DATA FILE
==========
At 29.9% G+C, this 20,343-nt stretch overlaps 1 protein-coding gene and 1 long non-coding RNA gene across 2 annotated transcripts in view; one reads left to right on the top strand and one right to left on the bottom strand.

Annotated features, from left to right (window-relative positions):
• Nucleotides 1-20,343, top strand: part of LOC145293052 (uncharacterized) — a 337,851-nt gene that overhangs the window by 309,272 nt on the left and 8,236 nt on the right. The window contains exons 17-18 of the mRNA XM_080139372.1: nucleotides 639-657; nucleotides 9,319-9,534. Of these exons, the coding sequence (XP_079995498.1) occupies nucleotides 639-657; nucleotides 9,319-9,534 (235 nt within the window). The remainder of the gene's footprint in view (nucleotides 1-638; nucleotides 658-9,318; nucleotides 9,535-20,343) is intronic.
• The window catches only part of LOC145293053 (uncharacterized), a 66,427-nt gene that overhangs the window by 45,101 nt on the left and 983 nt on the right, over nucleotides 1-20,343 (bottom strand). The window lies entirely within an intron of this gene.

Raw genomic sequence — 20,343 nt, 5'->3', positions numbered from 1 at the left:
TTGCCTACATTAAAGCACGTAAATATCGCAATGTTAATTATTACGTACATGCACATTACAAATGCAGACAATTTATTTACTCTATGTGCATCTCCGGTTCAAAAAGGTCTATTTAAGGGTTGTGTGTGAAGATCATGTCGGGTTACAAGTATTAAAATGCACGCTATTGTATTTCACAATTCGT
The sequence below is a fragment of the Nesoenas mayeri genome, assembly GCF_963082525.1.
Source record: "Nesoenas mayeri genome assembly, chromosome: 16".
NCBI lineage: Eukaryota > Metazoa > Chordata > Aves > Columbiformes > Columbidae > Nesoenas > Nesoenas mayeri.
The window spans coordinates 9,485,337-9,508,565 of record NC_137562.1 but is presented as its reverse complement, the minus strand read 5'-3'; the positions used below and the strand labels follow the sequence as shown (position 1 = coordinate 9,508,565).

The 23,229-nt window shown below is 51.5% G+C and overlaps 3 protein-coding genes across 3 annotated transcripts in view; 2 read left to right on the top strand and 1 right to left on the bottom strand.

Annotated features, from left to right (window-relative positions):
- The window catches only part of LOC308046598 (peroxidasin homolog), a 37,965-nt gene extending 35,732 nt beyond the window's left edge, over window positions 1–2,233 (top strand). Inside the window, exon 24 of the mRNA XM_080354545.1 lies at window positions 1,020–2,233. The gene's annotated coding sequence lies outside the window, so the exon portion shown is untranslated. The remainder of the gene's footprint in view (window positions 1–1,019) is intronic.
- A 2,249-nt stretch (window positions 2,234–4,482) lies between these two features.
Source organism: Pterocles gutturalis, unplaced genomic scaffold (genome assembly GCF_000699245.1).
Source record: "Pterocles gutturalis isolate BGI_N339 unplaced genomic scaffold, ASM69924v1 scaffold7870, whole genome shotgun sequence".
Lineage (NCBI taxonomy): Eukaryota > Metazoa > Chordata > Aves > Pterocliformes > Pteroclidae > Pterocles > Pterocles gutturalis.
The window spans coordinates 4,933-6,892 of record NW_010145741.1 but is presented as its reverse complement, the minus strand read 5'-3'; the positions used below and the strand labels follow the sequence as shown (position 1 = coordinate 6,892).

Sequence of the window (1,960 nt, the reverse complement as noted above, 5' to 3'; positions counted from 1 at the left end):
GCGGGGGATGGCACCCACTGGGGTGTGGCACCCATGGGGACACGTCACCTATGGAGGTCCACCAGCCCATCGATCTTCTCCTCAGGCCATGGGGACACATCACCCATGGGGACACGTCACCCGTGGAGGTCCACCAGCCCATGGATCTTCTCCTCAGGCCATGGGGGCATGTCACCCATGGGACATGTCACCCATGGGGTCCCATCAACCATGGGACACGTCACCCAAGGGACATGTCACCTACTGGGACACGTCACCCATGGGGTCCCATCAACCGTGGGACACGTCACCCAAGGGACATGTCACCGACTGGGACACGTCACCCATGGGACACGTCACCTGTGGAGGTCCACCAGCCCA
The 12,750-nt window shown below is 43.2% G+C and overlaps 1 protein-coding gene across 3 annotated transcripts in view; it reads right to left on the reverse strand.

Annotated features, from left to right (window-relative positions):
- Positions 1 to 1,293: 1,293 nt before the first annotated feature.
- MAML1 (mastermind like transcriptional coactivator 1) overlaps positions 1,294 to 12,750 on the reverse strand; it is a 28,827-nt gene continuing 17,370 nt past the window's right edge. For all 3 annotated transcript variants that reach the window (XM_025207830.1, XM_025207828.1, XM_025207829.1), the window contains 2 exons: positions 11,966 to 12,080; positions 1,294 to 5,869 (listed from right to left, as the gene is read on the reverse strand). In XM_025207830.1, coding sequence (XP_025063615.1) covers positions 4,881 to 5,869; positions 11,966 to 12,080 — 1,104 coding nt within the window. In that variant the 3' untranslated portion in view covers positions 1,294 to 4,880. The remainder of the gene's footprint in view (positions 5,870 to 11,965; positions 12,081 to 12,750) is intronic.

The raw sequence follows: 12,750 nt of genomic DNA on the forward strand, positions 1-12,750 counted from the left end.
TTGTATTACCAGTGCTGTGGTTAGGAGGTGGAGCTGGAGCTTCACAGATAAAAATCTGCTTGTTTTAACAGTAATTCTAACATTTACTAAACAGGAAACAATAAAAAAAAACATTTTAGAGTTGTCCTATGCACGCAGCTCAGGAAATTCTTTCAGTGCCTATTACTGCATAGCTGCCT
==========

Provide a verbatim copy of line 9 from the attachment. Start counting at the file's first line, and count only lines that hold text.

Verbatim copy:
NCBI lineage: Eukaryota > Metazoa > Chordata > Aves > Columbiformes > Columbidae > Nesoenas > Nesoenas mayeri.